The 1948 Arab–Israeli War, or the First Arab–Israeli War, was fought between the newly declared State of Israel and a military coalition of Arab states over the control of former British Palestine, forming the second and final stage of the 1947–49 Palestine war.
Lebanon, officially known as the Lebanese Republic, is a country in Western Asia. It is bordered by Syria to the north and east and Israel to the south, while Cyprus is west across the Mediterranean Sea. Lebanon's location at the crossroads of the Mediterranean Basin and the Arabian hinterland facilitated its rich history and shaped a cultural identity of religious and ethnic diversity. At just 10,452 km2, it is the smallest recognized sovereign state on the mainland Asian continent.
Operation Hiram was a military operation conducted by the Israel Defense Forces (IDF) during the 1948 Arab-Israeli War. It was led by General Moshe Carmel, and aimed at capturing the Upper Galilee region from the Arab Liberation Army (ALA) forces led by Fawzi al-Qawuqji and a Syrian battalion. The operation, which lasted just 60 hours, was marked by heavy fighting between Arabs and Jews, and ended just before the ceasefire with the neighboring Arab countries went into effect.
After the war, Ramot Naftali took over part of the land belonging to the newly depopulated Palestinian villages of Qadasand Al-Nabi Yusha'.
Qadas was a Palestinian village located 17 kilometers northeast of Safad that was depopulated during the 1948 Arab-Israeli war. One of seven Shia Muslim villages, called Metawalis, that fell within the boundaries of British Mandate Palestine, Qadas lay adjacent to al-Nabi Yusha', near the tel of the Biblical city of Kedesh Naftali. The village of Qadas contained many natural springs which served as the village water supply and a Roman temple dating back to the 2nd century AD.
Al-Nabi Yusha' (Arabic: النبي يوشع was a small Palestinian village in the Galilee situated 17 kilometers to the northeast of Safad, with an elevation of 375 meters above sea level. It became part of the Palestine Mandate under British control from 1923 until 1948, when it was depopulated during the 1948 Arab-Israeli War. The village was surrounded by forest land overlooking the Hula Valley.
In August 1963 a new nucleus of founders went to Kedesh Naftali, after the dispersal of the original members of the moshav. In the community two families remained from the first founding nucleus: Eliezer and Batya Kaufman and their three children, and the Adler family. Along with seven founders were: Ra'anan Naim, Rafael Albo, Yitzhak Sabag, Freddy Preinteh, Hananya Dadush, Zevulun Kohen and Ilan Zarka. The nucleus was composed mostly of young couples from moshavim, who had left Morocco, Tunisia and Libya. The initiative was successful, and many people joined together with the founding nucleus: Yuval Hermoni, Zevulun Kohen, the brothers Moshe and Hayyim Alon, Meir Halb, and some single men such as David Avitan, and many others. The settlers lived first in abandoned houses of the first nucleus atop the mountain, but within three years new houses were built at the foot of the mountain, which eventually were expanded.[ citation needed ]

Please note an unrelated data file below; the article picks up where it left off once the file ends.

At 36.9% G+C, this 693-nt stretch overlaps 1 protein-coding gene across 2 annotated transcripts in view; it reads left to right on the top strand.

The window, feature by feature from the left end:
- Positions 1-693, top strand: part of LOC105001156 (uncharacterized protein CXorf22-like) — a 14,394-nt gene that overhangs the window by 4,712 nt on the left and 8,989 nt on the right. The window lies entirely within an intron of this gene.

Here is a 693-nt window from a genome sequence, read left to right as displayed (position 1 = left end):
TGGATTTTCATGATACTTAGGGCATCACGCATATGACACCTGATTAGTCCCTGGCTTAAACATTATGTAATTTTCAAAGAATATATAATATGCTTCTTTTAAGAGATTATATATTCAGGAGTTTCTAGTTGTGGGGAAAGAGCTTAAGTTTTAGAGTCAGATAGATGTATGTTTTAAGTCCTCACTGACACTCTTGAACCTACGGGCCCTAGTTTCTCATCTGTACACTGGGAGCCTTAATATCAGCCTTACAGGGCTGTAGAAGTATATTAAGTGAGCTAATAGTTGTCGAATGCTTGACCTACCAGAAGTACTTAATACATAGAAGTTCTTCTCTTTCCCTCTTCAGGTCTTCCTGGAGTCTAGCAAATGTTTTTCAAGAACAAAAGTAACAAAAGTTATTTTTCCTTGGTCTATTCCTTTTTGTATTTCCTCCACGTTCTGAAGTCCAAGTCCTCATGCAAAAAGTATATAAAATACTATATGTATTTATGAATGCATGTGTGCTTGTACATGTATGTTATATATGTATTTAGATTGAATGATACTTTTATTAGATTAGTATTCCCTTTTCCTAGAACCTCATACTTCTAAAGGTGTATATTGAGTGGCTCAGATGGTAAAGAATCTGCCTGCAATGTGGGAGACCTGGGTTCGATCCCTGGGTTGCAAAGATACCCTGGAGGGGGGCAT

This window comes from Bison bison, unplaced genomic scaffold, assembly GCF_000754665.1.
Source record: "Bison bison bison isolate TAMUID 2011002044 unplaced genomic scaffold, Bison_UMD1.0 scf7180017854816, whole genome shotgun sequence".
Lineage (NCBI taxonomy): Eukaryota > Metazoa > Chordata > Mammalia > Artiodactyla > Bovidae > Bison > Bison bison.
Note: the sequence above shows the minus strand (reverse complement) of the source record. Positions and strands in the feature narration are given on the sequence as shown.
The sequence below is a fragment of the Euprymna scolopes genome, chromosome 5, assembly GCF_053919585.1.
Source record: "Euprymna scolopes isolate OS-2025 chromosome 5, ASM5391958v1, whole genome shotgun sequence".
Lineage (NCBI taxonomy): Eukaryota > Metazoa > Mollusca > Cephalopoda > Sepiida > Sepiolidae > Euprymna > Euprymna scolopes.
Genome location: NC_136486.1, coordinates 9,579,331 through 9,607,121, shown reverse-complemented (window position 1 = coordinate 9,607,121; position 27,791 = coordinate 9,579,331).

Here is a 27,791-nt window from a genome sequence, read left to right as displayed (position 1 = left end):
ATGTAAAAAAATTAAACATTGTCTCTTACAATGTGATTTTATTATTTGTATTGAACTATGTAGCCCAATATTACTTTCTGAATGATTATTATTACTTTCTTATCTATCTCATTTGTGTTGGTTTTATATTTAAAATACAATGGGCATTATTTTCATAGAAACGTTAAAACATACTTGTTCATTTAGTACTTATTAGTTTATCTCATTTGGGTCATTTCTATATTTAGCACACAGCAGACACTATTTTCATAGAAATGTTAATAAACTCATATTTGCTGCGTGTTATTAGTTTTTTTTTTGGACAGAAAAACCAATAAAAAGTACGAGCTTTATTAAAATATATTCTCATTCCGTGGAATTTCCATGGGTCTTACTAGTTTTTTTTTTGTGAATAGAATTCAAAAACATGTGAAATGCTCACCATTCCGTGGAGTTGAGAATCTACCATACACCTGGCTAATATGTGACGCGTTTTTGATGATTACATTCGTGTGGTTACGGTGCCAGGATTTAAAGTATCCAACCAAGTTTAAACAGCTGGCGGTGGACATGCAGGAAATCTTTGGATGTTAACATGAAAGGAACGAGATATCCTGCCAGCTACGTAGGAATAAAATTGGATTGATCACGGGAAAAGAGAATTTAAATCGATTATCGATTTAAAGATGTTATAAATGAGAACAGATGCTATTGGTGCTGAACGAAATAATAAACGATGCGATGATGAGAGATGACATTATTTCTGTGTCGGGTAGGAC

The moshav is known for growing apples, peaches and grapes. The grapes of Ramot Naftali are considered excellent by experts, and they are sold to the finest wineries in the land. The moshav has some boutique wineries, including Amram Winery of the vintner Amram Azulai. Some members of the moshav make their living by tourism or growing fowl.
The people of Ramot Naftali are known for their contributions to the Paratroopers Brigade and to elite army units. Eitan Blahsan, a commander of Sayeret Tzanhanim, was born in Ramot Naftali, and was killed in a battle in Lebanon. Army members had high hopes for him and thought he might someday rise to Chief of Staff (Ramatkal). Mitzpe Eitan was erected as a memorial near the moshav, overlooking the Lebanon mountains and his parents' house.
Near Ramot Naftali are the following communities: kibbutz Malkia, Kibbutz Yiftah, and moshav Dishon.
The community is located next to Metzudat Koach, a compound of the British Mandate, where 28 fighters were killed when it was captured during the War of Independence.